Independence Days

(Sing to the tune of “It’s a Three-day Vacation”*) Oh, it’s a three-day vacation, three-day vacation, three-day va-ca-a-tion. ’Steada two!

Start the weekend with a scream. The big kids who program American Cinematheque bring us Godzilla Final Wars, the 28th and possibly final installment of you-know-who. The premise is pretty great: while G-Zil sleeps beneath the Antarctic, 10 kaiju (giant monsters) simultaneously wage war on the world! And this one doesn’t have that creepy Tom Cruise! Egyptian Theater, 6712 Hollywood Blvd., Hlywd.; Fri., July 1, 7 & 9:30 p.m.; Sat., July 2, 6 & 8:45 p.m.; Sun., July 3, 4 & 6:45 p.m.; $9. (323) 466-FILM.


 I am the king. See Saturday.

The biggest and L.A.-iest Fourth of July celebration must be the bash at

The Hollywood Bowl’s July Fourth Fireworks Spectacular,

where generations have gathered to oooh, aaaah and sometimes eeeeee. This year’s program salutes Disneyland’s 50th birthday with “The Happiest Music on Earth.” And you really need to hear “It’s a Small World” performed live to appreciate it. Special guests include “Supercalifragilisticexpialidocious” co-writer Richard M. Sherman, Disneyland’s own Dapper Dans, and Fess Parker (Da-vy — Davy Crockett, king of the wild frontier), who still has his coonskin cap. If you can’t score a ticket, just drive up and down the 101 repeatedly between the Cahuenga and Barham exits around 10:30 p.m. In a convertible. Hollywood Bowl, 2301 N. Highland Ave., Hlywd.; Sat.-Mon., July 2-4, 7:30 p.m.; some $37.50 seats available. (323) 850-2000.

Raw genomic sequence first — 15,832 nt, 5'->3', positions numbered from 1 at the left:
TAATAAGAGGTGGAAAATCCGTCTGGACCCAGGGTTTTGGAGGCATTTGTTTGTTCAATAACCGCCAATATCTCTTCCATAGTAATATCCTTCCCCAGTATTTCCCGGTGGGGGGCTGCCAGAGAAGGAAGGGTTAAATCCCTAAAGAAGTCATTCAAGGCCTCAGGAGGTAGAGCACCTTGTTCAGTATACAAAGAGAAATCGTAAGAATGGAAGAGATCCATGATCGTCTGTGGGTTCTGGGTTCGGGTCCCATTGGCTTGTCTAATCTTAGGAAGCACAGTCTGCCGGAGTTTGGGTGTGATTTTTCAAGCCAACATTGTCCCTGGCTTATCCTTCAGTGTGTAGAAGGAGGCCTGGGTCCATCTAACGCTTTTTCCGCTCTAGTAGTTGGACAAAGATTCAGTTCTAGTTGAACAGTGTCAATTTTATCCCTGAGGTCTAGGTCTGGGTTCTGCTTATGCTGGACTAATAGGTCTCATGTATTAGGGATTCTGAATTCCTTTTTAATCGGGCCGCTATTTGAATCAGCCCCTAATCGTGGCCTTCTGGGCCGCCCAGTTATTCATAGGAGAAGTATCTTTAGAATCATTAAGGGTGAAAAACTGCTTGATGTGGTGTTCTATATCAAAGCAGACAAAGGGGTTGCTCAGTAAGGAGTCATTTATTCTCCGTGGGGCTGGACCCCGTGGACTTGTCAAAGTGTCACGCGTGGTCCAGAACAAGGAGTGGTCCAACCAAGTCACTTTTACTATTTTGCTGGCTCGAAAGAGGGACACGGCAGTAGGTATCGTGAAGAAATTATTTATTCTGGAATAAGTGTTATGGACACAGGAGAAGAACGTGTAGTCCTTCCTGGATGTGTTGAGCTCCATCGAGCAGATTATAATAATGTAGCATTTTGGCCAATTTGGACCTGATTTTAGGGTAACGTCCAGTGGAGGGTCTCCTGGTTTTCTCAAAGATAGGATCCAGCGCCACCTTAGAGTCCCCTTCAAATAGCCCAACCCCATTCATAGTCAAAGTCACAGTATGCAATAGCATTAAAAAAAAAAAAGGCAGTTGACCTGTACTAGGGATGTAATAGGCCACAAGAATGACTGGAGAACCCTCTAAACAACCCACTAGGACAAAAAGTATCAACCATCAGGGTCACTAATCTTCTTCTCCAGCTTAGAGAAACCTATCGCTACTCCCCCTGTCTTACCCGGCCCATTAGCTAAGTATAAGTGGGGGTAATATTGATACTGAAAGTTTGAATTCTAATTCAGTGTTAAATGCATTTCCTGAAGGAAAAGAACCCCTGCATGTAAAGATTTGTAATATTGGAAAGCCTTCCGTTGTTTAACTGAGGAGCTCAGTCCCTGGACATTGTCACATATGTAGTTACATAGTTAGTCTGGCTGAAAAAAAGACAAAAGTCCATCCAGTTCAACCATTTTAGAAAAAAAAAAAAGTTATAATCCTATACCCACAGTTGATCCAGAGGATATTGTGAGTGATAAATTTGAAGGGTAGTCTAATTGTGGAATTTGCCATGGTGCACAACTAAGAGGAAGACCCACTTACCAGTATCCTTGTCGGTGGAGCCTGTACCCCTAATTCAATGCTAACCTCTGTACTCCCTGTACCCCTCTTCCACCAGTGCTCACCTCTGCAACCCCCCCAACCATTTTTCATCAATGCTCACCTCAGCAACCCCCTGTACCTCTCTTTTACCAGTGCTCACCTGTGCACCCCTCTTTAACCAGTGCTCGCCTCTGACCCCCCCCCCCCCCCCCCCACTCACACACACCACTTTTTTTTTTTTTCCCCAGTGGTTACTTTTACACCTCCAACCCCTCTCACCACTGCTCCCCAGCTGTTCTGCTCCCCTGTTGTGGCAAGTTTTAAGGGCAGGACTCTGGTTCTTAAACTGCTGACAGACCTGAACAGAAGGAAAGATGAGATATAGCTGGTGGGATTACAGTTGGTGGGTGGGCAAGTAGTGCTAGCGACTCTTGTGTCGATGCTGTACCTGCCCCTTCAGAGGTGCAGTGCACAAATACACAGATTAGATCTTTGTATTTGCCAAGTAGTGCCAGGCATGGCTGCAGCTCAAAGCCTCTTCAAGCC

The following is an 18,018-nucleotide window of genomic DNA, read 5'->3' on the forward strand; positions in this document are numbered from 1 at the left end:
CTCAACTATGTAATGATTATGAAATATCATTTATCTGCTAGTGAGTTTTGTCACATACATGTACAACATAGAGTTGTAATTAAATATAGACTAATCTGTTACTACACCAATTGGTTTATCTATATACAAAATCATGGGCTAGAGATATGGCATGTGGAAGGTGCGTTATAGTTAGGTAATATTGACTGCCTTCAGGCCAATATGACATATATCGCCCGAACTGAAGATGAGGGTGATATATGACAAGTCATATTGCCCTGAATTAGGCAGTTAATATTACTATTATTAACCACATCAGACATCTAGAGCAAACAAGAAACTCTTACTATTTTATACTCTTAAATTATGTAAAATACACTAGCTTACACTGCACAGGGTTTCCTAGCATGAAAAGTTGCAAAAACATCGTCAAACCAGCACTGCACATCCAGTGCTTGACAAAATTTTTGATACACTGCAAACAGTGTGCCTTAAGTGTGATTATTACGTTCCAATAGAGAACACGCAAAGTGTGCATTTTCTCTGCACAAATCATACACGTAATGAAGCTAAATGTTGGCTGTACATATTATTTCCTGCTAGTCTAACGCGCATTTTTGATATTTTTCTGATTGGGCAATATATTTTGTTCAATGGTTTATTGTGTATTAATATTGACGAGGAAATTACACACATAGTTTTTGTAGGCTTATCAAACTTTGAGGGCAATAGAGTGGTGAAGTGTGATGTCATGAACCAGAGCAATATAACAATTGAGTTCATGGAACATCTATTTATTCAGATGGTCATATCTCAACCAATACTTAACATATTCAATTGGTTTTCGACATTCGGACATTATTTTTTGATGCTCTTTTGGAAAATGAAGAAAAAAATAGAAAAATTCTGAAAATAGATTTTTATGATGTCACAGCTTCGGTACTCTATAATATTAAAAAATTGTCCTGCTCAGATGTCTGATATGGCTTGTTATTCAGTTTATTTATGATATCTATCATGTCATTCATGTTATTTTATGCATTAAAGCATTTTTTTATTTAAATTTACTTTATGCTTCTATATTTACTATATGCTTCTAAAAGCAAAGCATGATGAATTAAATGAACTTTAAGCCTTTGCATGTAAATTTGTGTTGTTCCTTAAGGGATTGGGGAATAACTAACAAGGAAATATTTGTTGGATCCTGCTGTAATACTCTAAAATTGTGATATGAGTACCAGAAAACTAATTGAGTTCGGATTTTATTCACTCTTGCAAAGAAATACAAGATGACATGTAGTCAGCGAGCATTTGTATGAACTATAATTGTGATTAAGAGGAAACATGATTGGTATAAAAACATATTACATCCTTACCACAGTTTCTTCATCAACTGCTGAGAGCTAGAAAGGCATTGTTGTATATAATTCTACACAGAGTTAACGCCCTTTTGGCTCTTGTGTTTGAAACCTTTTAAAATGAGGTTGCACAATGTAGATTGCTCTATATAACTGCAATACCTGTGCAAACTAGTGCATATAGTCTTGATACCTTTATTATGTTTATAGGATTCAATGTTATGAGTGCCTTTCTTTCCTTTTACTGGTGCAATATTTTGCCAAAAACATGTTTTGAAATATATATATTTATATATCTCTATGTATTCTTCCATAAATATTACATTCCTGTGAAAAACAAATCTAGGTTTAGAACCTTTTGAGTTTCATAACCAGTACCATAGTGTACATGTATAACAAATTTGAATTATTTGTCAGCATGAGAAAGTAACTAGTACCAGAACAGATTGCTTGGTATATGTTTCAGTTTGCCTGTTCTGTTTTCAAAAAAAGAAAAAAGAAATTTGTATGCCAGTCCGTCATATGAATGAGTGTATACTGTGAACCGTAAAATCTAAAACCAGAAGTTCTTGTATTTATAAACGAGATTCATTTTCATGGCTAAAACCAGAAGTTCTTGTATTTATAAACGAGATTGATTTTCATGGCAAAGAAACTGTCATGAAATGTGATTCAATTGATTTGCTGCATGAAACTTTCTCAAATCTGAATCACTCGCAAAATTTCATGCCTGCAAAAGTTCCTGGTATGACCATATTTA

Celebrate America

— and that’s an order! In Santa Monica, it means fireworks and happy Dixieland sounds by Main Street, plus R&B by JD Hall. Bring a picnic (booze must be in a sippy cup). Santa Monica College’s Corsair Field, 16th St. & Pico Blvd.; Sat., July 2, 6 p.m. (please don’t show up on the Fourth); free. (310) 434-3000.

Jim Morrison would have been 62 this year. And oh how he used to love Independence Day! After leading a parade with the neighbor kids tooting out Sousa marches on their piccolos, he’d fire up the grill in his silly Uncle Sam apron and recite the Gettysburg address from the roof once the black beauties kicked in. Then he’d jump into the pool naked and scare everyone silly. Wild Child plays the Whisky today. 8901 Sunset Blvd., W. Hlywd.; Sun., July 3, 8 p.m.; $20. (213) 480-3232.